1) Lion Forest Industries. LFI through its 97.78% owned subsidiary, Sabah Forest Industries Sdn Bhd is Malaysia's largest producer of printing and writing papers. SFI's main products are paper, pulp, sawn timber, plywood and commercial logs. The subsidiary also produces other products like building materials, lubricants, spark plugs, industrial equipment and automotive components. The respective annual production capacities of SFI for its various products are 150,000 MT for paper, 120,000 MT for pulp, 100,000 m3 for sawn timber, 120,000m3 for plywood and 500,000m3 for commercial logs. In addition, approximately 30% of its wood-based products are exported to countries in the Middle East and the Far East. LFI has a NTA of RM8.21 a share, and even if it is not offered up to its NTA value, market expectations are that its assets could easily fetch around RM6.50-RM7.00 a share. That may be below NTA but it's still a rich price relative to its current share price of below RM4.00.

Chances are very high that a deal will be transacted because of the surging commodity price trends, and the fact that any sale will see the proceeds going back to shareholders (even minorities) because there is a loan covenant which ensures that the distribution to Lion Industries (81% owner of LFI) should SFI be sold. This situation is more attractive for all concerned unlike when Lion Diversified, which disposed its brewery assets in China for RM1 billion in 2003 but only distributed RM140 million to shareholders.

2) JobStreet Corp. The company has a strong niche in Southeast asia for online job search market. JobStreet has already scaled past the critical mass needed to be profitable, and the first mover advantage has not been fully appreciated by the market. The company has a market cap of just approximately RM380 million (US$10.5 million) as it trades at just a forward PER of 16x. Even is finding it difficult to penetrate the Asia-Pacific online job search market. Global net players such as Yahoo or Google will find JobStreet to be a cheap buy into a viable online platform to build their Asia-Pacific net strategy. Other potential buyers will include the big successful newspaper companies in the region. Buying JobStreet by Star Publications or Singapore Press Holdings will create a better revenue strategy for these print media companies. An actual M&A deal could see a deal which could double JobStreet's existing market capitalisation.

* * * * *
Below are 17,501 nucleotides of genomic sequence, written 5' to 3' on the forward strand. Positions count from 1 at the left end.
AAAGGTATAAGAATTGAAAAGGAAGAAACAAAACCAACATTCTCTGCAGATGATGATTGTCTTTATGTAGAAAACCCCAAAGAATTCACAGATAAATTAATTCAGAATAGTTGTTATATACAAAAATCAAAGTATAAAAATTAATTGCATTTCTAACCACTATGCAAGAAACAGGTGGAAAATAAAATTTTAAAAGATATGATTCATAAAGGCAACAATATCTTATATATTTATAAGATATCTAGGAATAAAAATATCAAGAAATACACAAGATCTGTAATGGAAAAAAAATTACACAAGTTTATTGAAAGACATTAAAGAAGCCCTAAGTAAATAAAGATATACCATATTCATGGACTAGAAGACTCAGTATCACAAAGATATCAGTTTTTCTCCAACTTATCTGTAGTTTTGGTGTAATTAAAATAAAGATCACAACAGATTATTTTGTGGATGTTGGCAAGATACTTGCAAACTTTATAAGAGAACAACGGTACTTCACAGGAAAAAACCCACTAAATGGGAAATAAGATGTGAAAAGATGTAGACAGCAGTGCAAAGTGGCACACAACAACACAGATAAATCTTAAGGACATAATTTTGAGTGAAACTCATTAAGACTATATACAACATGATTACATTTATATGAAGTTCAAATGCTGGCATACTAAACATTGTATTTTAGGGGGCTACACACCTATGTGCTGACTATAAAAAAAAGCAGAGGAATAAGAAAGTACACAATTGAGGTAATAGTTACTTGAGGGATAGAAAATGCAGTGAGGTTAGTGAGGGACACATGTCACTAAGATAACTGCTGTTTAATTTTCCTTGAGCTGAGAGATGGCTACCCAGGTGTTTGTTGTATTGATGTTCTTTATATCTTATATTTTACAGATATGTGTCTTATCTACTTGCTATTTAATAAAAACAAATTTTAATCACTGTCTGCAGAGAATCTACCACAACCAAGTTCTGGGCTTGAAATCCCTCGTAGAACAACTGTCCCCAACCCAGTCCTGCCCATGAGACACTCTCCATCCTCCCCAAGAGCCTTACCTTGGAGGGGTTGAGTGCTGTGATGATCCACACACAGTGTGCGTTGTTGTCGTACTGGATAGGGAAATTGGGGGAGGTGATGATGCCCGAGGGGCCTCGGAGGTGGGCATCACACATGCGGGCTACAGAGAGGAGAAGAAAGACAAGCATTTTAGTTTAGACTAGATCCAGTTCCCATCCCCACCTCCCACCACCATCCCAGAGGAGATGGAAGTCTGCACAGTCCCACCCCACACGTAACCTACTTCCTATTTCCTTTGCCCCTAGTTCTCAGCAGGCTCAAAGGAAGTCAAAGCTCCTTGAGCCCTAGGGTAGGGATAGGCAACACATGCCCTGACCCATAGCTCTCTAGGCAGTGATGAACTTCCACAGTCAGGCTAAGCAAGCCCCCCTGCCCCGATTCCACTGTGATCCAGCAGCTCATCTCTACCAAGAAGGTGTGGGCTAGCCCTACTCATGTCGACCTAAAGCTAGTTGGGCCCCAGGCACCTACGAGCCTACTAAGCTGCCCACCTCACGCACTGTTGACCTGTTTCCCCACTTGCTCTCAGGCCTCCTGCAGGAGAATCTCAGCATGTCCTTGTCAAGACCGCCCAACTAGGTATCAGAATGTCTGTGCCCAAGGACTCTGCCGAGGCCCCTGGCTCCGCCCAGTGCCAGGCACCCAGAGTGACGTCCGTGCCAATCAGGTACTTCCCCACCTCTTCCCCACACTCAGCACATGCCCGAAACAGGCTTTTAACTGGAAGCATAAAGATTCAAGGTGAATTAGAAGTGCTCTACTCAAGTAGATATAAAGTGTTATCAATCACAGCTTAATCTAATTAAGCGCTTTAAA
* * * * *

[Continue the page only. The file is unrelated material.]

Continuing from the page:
3) RHB Capital. RHB Capital has a 70% stake in RHB Bank, a commercial bank with 185 bank branches in Malaysia. Khazanah holds the other 30%. The bank has to be consolidated under a bigger banking group because its current ownership structure is convoluted. RHB Bhd controls RHB Capital, and other stakeholders directly and indirectly include the state pension fund EPF, Utama Banking Group and KWAP. A sale of RHB Capital is inevitable as RHB Bhd struggles with debts of over RM3.2 billion.

The buyer, there won't be many (I mean there won't be many that will be "allowed to buy") and the prime buyer will be Bumiputra-Commerce Bhd. Fresh from digesting its acquisition of Southern Bank, many investors would think that BCB would not be in the mood for another acquisition. The potential acquisition should go through because its ramifications are more than just business and numbers. As it stands, Maybank is the country's largest bank by assets with RM2.2 billion and BCB with assets of RM1.5 billion after the acquisition of Southern Bank. To swallow RHB Bank would propel BCB assets to RM2.65 billion (approximately). That would make BCB to be the largest bank in the country. Najib Razak is expected to be the next Prime Minister. Wouldn't it be "lovely" if BCB (helmed by younger brother Nazir Razak) were to be the country's biggest bank then?

RHB Capital trades at RM2.46 currently, a deal could see the transacted price to be between RM2.90-RM3.10 range.
Market Risk - Asia Pacific
Malaysia & India Examples

Global equities is slightly jittery after the slump in commodity prices and fears of higher inflationary pressures in the US. To assess market risk, one should look to the earnings of the top tier companies in each country. India deservedly got the biggest whacking as its markets also rose frothily over the last year and a half. Despite that hiccup, the Bombay Stock Exchange is still up by some 77% over the past 52 weeks. The BSE has been gaining an average of 7%-8% for the past few months, which was clearly unsustainable. Figures from IMF shows that foreign investors accounted for 6% of Indian market's turnover and about 13% of its capitalisation. That ratio has to be one of the highest in Asian markets. In Asia, the markets are not all the same. In terms of being overdone, India, China and Australia are markets which have leapt the highest and with the most froth. Hence a 5%-10% pullback is not alarming but necessary.